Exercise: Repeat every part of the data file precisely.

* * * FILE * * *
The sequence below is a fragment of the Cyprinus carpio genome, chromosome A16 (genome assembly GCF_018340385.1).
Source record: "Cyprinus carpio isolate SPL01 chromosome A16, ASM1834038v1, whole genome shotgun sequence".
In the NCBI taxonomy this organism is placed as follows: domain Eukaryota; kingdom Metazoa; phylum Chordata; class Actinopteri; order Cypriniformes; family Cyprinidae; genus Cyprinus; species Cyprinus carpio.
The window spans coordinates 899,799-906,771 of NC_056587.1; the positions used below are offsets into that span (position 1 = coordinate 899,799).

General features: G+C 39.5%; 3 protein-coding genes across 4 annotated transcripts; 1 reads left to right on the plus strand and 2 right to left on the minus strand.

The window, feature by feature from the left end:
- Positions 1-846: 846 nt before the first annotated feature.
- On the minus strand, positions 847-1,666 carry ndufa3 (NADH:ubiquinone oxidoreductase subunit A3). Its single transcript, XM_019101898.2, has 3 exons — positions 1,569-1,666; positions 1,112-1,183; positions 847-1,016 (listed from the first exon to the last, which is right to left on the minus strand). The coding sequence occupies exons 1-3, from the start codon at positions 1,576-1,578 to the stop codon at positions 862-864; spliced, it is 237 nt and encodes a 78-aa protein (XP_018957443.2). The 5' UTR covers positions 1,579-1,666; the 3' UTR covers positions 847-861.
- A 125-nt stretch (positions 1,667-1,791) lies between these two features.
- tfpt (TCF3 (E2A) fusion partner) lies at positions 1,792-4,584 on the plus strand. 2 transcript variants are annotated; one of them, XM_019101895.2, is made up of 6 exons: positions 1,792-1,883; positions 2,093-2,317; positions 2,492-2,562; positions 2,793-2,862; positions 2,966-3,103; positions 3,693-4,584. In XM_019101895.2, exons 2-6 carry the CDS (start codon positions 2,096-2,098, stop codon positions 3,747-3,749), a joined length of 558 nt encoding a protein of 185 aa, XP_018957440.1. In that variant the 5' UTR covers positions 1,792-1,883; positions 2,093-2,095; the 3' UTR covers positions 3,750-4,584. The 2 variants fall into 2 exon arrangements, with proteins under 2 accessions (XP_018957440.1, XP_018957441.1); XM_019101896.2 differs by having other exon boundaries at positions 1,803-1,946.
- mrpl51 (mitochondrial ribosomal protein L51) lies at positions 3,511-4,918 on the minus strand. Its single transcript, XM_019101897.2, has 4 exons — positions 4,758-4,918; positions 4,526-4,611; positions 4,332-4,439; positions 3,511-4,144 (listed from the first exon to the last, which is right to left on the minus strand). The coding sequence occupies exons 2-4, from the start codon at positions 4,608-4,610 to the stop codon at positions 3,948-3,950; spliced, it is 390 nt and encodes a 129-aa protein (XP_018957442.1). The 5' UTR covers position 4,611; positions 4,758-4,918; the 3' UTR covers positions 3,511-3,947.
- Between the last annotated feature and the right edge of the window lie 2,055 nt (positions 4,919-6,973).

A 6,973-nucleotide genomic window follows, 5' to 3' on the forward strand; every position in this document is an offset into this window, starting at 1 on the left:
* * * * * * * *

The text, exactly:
The sequence below is a fragment of the Cyprinus carpio genome, chromosome A16 (genome assembly GCF_018340385.1).
Source record: "Cyprinus carpio isolate SPL01 chromosome A16, ASM1834038v1, whole genome shotgun sequence".
In the NCBI taxonomy this organism is placed as follows: domain Eukaryota; kingdom Metazoa; phylum Chordata; class Actinopteri; order Cypriniformes; family Cyprinidae; genus Cyprinus; species Cyprinus carpio.
The window spans coordinates 899,799-906,771 of NC_056587.1; the positions used below are offsets into that span (position 1 = coordinate 899,799).

General features: G+C 39.5%; 3 protein-coding genes across 4 annotated transcripts; 1 reads left to right on the plus strand and 2 right to left on the minus strand.

The window, feature by feature from the left end:
- Positions 1-846: 846 nt before the first annotated feature.
- On the minus strand, positions 847-1,666 carry ndufa3 (NADH:ubiquinone oxidoreductase subunit A3). Its single transcript, XM_019101898.2, has 3 exons — positions 1,569-1,666; positions 1,112-1,183; positions 847-1,016 (listed from the first exon to the last, which is right to left on the minus strand). The coding sequence occupies exons 1-3, from the start codon at positions 1,576-1,578 to the stop codon at positions 862-864; spliced, it is 237 nt and encodes a 78-aa protein (XP_018957443.2). The 5' UTR covers positions 1,579-1,666; the 3' UTR covers positions 847-861.
- A 125-nt stretch (positions 1,667-1,791) lies between these two features.
- tfpt (TCF3 (E2A) fusion partner) lies at positions 1,792-4,584 on the plus strand. 2 transcript variants are annotated; one of them, XM_019101895.2, is made up of 6 exons: positions 1,792-1,883; positions 2,093-2,317; positions 2,492-2,562; positions 2,793-2,862; positions 2,966-3,103; positions 3,693-4,584. In XM_019101895.2, exons 2-6 carry the CDS (start codon positions 2,096-2,098, stop codon positions 3,747-3,749), a joined length of 558 nt encoding a protein of 185 aa, XP_018957440.1. In that variant the 5' UTR covers positions 1,792-1,883; positions 2,093-2,095; the 3' UTR covers positions 3,750-4,584. The 2 variants fall into 2 exon arrangements, with proteins under 2 accessions (XP_018957440.1, XP_018957441.1); XM_019101896.2 differs by having other exon boundaries at positions 1,803-1,946.
- mrpl51 (mitochondrial ribosomal protein L51) lies at positions 3,511-4,918 on the minus strand. Its single transcript, XM_019101897.2, has 4 exons — positions 4,758-4,918; positions 4,526-4,611; positions 4,332-4,439; positions 3,511-4,144 (listed from the first exon to the last, which is right to left on the minus strand). The coding sequence occupies exons 2-4, from the start codon at positions 4,608-4,610 to the stop codon at positions 3,948-3,950; spliced, it is 390 nt and encodes a 129-aa protein (XP_018957442.1). The 5' UTR covers position 4,611; positions 4,758-4,918; the 3' UTR covers positions 3,511-3,947.
- Between the last annotated feature and the right edge of the window lie 2,055 nt (positions 4,919-6,973).

A 6,973-nucleotide genomic window follows, 5' to 3' on the forward strand; every position in this document is an offset into this window, starting at 1 on the left: